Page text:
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The interaction between metabolic rate, habitat choice, and resource use in a polymorphic freshwater species
  • Matilda Andersson,
  • Kristin Scharnweber,
  • Peter Eklöv
Matilda Andersson
Uppsala University

Corresponding Author:matilda.andersson@ebc.uu.se

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Kristin Scharnweber
Uppsala University
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Peter Eklöv
Uppsala University
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1. Resource polymorphism is common across taxa and can result in alternate ecotypes with specific morphologies, feeding modes, and behaviours that increase performance in a specific habitat. This can result in high intraspecific variation in the expression of specific traits and the extent to which these traits are correlated within a single population. Although metabolic rate influences resource aquisition and the overall pace of life of individuals it is not clear how metabolic rate interact with the larger suite of traits to ultimately determine individual fitness. 2. We examined the relationship between metabolic rates and the major differences (habitat use, morphology, and resource use) between littoral and pelagic ecotypes of European perch (Perca fluviatilis) from a single lake in Central Sweden. 3. Standard metabolic rate (SMR) was significantly higher in pelagic perch but did not correlate with resource use or morphology. Maximum metabolic rate (MMR) was not correlated with any of our explanatory variables or with SMR. Aerobic scope (AS) showed the same pattern as SMR, differing across habitats, but contrary to expectations, was lower in pelagic perch. 4. This study helps to establish a framework for future experiments further exploring the drivers of intraspecific differences in metabolism. In addition, since metabolic rates scale with temperature and determine predator energy requirements, our observed differences in SMR across habitats will help determine ecotype-specific vulnerabilities to climate change and differences in top-down predation pressure across habitats.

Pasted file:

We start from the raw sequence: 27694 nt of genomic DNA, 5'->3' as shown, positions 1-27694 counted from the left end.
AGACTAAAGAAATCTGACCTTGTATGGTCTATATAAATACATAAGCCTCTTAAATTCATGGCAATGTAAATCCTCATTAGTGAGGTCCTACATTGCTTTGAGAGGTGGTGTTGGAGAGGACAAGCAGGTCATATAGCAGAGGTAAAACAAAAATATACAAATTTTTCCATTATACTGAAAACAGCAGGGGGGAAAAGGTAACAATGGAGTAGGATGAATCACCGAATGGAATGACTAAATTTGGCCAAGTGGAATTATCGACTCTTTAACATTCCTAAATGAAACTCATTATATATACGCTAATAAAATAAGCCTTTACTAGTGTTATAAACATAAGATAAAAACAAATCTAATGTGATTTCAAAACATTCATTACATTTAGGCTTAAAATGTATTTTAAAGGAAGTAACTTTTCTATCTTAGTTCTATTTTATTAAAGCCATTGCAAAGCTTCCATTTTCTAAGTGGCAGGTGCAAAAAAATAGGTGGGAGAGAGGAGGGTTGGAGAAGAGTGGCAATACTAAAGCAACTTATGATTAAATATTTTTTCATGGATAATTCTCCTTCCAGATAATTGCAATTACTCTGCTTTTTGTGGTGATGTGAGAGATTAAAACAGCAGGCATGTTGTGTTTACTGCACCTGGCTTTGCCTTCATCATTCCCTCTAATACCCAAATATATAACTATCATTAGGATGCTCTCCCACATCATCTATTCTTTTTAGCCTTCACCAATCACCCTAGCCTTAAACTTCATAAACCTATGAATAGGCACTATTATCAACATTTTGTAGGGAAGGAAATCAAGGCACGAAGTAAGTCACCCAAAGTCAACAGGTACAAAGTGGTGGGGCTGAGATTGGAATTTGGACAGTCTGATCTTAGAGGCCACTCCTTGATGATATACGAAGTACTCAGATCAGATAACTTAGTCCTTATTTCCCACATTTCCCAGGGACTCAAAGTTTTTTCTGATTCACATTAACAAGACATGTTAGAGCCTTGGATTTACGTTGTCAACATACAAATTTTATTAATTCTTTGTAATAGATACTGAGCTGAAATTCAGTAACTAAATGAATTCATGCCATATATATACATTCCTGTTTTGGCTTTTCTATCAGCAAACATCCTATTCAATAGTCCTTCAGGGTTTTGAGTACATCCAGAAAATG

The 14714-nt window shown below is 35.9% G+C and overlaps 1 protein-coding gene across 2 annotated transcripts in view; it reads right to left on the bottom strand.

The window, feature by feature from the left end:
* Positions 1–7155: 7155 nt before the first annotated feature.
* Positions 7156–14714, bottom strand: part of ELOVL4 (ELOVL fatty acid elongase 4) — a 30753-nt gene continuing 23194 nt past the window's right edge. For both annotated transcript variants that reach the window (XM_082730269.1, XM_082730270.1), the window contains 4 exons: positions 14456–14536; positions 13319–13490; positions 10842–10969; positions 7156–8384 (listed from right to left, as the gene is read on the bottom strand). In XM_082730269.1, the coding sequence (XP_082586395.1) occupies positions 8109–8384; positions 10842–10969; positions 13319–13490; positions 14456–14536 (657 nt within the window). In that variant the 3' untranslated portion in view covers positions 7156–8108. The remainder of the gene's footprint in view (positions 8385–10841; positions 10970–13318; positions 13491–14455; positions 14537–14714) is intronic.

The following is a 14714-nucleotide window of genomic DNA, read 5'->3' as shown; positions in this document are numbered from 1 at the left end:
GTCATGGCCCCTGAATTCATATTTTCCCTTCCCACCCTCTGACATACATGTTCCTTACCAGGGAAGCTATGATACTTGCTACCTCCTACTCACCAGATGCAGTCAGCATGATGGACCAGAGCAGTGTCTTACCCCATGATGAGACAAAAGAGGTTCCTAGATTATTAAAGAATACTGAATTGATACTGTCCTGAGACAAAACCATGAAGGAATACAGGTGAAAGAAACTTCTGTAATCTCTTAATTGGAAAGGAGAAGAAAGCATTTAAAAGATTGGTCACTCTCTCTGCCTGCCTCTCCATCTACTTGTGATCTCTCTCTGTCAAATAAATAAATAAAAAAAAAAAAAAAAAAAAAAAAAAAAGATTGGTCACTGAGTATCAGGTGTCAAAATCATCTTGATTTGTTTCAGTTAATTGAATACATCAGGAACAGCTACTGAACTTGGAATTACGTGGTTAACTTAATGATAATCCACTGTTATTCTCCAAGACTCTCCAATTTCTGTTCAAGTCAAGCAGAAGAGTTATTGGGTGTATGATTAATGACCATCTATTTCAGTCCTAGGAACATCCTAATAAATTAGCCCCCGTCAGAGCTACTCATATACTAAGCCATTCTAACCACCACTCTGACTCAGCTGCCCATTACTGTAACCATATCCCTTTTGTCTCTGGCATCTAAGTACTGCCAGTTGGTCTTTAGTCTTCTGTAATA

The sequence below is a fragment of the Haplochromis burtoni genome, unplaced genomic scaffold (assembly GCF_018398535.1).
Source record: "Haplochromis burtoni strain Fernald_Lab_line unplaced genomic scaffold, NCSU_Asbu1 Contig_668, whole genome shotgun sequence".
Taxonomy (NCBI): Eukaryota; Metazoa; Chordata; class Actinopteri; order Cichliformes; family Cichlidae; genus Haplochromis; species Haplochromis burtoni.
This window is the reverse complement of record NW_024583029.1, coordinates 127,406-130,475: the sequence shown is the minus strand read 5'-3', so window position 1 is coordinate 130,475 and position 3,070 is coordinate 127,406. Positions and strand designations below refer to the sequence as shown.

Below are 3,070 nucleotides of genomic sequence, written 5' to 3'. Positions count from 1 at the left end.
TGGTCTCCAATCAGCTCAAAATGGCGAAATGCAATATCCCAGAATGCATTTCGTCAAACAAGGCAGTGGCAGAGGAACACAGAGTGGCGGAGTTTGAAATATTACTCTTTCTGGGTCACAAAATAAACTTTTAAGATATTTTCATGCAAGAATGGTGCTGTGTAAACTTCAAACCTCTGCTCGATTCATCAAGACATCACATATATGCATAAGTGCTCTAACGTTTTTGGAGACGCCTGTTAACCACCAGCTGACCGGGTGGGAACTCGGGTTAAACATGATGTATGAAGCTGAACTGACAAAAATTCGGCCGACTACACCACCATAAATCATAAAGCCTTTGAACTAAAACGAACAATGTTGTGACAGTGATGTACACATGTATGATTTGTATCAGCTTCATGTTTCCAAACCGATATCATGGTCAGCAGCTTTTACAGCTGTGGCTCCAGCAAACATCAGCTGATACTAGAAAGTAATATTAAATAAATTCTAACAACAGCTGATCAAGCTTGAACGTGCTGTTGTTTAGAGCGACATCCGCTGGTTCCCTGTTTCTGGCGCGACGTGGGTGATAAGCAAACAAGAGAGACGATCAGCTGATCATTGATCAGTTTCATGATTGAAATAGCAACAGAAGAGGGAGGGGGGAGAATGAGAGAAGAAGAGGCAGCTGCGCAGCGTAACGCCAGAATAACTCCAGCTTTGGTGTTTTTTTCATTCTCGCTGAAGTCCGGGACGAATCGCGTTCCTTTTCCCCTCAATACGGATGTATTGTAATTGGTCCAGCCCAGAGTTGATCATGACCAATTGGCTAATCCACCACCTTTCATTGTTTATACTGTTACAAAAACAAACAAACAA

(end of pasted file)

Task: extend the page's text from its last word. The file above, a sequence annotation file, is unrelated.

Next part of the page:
26 Oct 2021Submission Checks Completed
26 Oct 2021Assigned to Editor
27 Oct 2021Reviewer(s) Assigned
16 Dec 2021Review(s) Completed, Editorial Evaluation Pending
17 Dec 2021Editorial Decision: Revise Minor
17 Feb 20221st Revision Received
18 Feb 2022Submission Checks Completed
18 Feb 2022Assigned to Editor
18 Feb 2022Review(s) Completed, Editorial Evaluation Pending
18 Feb 2022Reviewer(s) Assigned
28 Mar 2022Editorial Decision: Revise Minor
23 Jun 20222nd Revision Received
24 Jun 2022Assigned to Editor
24 Jun 2022Submission Checks Completed
24 Jun 2022Review(s) Completed, Editorial Evaluation Pending
27 Jun 2022Editorial Decision: Accept
Aug 2022Published in Ecology and Evolution volume 12 issue 8. 10.1002/ece3.9129